June 16, 2016
by Gov. Scott Walker
This column originally appeared in the Milwaukee Journal Sentinel.
Good roads and bridges are important to Wisconsin and our economy. Since we took office, more than $18 billion has been invested into our transportation system, and we increased the amount sent to local governments to help maintain their infrastructure in 2015.
In contrast, former Gov. Jim Doyle raided $1.4 billion from the transportation fund. Along with voters, we helped pass a constitutional amendment in 2014 to ensure that never happens again, and we’ve paid back hundreds of millions in raided funds as we worked to put our fiscal house back in order.
Long before I first took office, the state was spending a major portion of the transportation budget on huge projects in southeastern Wisconsin. Going forward, improving traffic safety and the maintenance of existing infrastructure will be our priorities. We can do this by not spending billions on new major highway projects over the coming years and realizing savings at every opportunity.
There has been a lot of talk recently by some who believe we should raise the gas tax so politicians in Madison can spend more of your hard-earned money. That is not leadership. During the 2014 campaign, I made it clear I would not support a gas tax increase or a vehicle registration increase without a corresponding decrease in other state taxes. I will not raise the overall tax burden on the hardworking people of Wisconsin.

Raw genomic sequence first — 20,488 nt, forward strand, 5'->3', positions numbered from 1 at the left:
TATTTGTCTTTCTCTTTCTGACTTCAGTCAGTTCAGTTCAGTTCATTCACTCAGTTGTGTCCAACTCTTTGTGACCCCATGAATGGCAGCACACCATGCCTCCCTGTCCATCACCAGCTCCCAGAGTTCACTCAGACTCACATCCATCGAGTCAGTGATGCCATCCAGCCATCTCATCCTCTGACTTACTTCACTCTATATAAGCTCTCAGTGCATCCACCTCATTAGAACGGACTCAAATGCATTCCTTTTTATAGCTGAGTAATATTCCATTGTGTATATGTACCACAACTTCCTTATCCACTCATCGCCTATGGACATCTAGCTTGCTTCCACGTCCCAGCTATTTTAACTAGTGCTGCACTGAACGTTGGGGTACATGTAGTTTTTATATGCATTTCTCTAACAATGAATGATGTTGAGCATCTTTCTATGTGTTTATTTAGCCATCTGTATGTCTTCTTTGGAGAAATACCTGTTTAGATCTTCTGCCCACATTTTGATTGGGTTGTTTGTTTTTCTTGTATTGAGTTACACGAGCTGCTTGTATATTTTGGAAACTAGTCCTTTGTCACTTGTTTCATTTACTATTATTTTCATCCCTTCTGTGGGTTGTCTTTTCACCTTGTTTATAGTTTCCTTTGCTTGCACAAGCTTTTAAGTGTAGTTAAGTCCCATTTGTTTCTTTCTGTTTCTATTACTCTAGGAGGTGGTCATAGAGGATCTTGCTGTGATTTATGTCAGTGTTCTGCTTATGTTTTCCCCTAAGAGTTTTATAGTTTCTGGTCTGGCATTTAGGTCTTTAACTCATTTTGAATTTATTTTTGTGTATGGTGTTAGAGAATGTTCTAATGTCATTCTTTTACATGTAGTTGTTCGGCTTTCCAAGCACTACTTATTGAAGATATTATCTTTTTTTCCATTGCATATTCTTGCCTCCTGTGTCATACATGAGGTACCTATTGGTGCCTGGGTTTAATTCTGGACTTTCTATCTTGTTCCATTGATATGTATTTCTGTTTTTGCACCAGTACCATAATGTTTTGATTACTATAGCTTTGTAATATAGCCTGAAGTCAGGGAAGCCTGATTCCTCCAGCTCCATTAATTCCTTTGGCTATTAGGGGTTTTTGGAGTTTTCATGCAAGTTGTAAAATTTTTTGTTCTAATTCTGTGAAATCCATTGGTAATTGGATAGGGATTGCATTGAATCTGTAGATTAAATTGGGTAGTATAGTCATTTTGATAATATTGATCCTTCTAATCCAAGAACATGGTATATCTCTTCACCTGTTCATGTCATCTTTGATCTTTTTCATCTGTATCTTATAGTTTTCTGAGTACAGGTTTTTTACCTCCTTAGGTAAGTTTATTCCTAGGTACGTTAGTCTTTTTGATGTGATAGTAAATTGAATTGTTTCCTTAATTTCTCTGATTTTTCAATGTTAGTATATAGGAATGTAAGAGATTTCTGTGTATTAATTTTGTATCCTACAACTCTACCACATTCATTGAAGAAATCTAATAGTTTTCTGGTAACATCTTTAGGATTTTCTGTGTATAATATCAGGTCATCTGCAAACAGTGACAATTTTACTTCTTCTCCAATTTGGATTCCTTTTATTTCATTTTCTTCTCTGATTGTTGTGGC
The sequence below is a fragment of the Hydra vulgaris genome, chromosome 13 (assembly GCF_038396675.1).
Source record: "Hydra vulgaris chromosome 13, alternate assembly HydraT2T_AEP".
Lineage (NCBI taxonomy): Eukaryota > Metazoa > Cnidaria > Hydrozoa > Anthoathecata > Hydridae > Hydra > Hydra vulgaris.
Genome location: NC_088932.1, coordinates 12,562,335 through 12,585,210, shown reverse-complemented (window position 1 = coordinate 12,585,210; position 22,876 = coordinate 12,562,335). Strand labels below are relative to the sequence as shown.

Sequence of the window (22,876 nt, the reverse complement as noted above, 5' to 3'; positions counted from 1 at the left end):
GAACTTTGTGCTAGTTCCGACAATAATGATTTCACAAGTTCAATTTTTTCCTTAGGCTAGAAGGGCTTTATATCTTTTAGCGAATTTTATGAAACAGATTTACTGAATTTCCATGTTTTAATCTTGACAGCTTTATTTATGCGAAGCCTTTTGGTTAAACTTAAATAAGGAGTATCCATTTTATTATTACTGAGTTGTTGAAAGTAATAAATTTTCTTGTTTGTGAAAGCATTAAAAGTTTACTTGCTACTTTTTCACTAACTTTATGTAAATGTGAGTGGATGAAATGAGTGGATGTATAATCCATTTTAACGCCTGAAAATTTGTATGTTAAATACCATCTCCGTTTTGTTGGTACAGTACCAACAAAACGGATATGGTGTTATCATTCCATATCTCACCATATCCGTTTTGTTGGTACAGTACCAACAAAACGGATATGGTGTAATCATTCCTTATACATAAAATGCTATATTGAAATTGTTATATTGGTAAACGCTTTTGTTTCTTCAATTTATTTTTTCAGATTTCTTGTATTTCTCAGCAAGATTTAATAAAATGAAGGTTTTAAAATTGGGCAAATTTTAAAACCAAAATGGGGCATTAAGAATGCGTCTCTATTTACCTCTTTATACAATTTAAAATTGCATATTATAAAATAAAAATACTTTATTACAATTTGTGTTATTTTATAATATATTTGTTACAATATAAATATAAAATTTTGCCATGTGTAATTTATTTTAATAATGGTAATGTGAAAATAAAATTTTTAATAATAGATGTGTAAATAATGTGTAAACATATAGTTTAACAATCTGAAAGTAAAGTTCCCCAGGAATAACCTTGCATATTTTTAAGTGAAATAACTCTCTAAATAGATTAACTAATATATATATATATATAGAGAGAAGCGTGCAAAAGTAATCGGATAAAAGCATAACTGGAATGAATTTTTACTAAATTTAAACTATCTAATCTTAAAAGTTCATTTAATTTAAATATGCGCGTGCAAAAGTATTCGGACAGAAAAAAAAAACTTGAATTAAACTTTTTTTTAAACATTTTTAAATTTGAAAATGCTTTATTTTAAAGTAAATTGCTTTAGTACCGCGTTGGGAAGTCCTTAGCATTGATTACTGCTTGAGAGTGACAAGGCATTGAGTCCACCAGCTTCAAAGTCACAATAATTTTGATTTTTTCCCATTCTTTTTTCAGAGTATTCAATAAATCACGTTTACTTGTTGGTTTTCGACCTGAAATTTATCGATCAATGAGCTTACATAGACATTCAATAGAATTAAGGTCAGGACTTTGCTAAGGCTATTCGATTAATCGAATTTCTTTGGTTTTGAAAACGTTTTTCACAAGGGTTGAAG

Keeping my word is incredibly important. So is keeping the state’s economy headed in the right direction. At the time of this writing, the average price of unleaded gas in Wisconsin is $2.50 per gallon. Of that, 30.9 cents are state taxes. According to the American Petroleum Institute, which tracks gas taxes across the 50 states, Wisconsin is in the top 10 for the highest gas excise tax in the nation. If you include federal taxes and fees, Wisconsin drivers are paying more than 50 cents in taxes per gallon. Jacking up taxes would throw a wet blanket on our economic growth.
According to the most recent numbers available from the Wisconsin Department of Transportation, more than 97% of our most heavily traveled highways are rated in fair or above fair condition. These roads carry roughly half of all traffic and 70% of our freight.
For me, it’s simple. A family doesn’t add a major addition to their home if they don’t see a pay raise. Instead, they use current wages to make sure their home is safe and to cover basic maintenance. The same is true with transportation.
Read the rest of Gov. Walker’s column here.